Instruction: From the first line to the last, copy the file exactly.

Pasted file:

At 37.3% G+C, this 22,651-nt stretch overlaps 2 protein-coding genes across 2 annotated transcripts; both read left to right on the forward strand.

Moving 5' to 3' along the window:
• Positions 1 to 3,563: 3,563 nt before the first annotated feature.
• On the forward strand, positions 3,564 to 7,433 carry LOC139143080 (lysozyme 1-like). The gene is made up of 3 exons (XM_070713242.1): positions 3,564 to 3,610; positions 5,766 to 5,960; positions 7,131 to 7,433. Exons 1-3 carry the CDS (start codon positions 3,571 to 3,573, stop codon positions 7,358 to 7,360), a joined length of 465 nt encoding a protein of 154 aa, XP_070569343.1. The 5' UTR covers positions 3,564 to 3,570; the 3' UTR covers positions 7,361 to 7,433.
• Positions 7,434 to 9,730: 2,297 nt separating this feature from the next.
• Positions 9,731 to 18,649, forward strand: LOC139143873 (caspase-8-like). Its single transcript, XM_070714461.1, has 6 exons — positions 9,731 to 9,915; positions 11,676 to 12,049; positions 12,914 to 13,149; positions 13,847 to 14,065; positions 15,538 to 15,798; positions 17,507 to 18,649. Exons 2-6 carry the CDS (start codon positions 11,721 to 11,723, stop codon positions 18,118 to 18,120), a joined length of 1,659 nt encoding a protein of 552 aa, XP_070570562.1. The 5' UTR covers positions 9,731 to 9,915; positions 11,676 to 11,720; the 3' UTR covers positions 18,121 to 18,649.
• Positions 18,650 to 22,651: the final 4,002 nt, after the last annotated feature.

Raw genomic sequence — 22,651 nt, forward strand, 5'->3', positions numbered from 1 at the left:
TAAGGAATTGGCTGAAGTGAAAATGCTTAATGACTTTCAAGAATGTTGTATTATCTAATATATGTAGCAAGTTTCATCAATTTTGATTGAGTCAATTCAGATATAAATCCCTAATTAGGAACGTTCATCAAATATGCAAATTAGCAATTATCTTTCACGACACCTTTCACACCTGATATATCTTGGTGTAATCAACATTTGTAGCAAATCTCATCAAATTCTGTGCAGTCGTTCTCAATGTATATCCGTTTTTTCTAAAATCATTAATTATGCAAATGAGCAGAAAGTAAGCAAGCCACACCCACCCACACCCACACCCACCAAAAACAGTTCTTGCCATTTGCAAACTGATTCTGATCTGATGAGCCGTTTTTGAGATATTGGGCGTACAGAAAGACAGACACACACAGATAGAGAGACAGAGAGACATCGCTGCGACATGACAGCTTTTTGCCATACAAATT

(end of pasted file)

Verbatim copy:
At 37.3% G+C, this 22,651-nt stretch overlaps 2 protein-coding genes across 2 annotated transcripts; both read left to right on the forward strand.

Moving 5' to 3' along the window:
• Positions 1 to 3,563: 3,563 nt before the first annotated feature.
• On the forward strand, positions 3,564 to 7,433 carry LOC139143080 (lysozyme 1-like). The gene is made up of 3 exons (XM_070713242.1): positions 3,564 to 3,610; positions 5,766 to 5,960; positions 7,131 to 7,433. Exons 1-3 carry the CDS (start codon positions 3,571 to 3,573, stop codon positions 7,358 to 7,360), a joined length of 465 nt encoding a protein of 154 aa, XP_070569343.1. The 5' UTR covers positions 3,564 to 3,570; the 3' UTR covers positions 7,361 to 7,433.
• Positions 7,434 to 9,730: 2,297 nt separating this feature from the next.
• Positions 9,731 to 18,649, forward strand: LOC139143873 (caspase-8-like). Its single transcript, XM_070714461.1, has 6 exons — positions 9,731 to 9,915; positions 11,676 to 12,049; positions 12,914 to 13,149; positions 13,847 to 14,065; positions 15,538 to 15,798; positions 17,507 to 18,649. Exons 2-6 carry the CDS (start codon positions 11,721 to 11,723, stop codon positions 18,118 to 18,120), a joined length of 1,659 nt encoding a protein of 552 aa, XP_070570562.1. The 5' UTR covers positions 9,731 to 9,915; positions 11,676 to 11,720; the 3' UTR covers positions 18,121 to 18,649.
• Positions 18,650 to 22,651: the final 4,002 nt, after the last annotated feature.

Raw genomic sequence — 22,651 nt, forward strand, 5'->3', positions numbered from 1 at the left:
TAAGGAATTGGCTGAAGTGAAAATGCTTAATGACTTTCAAGAATGTTGTATTATCTAATATATGTAGCAAGTTTCATCAATTTTGATTGAGTCAATTCAGATATAAATCCCTAATTAGGAACGTTCATCAAATATGCAAATTAGCAATTATCTTTCACGACACCTTTCACACCTGATATATCTTGGTGTAATCAACATTTGTAGCAAATCTCATCAAATTCTGTGCAGTCGTTCTCAATGTATATCCGTTTTTTCTAAAATCATTAATTATGCAAATGAGCAGAAAGTAAGCAAGCCACACCCACCCACACCCACACCCACCAAAAACAGTTCTTGCCATTTGCAAACTGATTCTGATCTGATGAGCCGTTTTTGAGATATTGGGCGTACAGAAAGACAGACACACACAGATAGAGAGACAGAGAGACATCGCTGCGACATGACAGCTTTTTGCCATACAAATT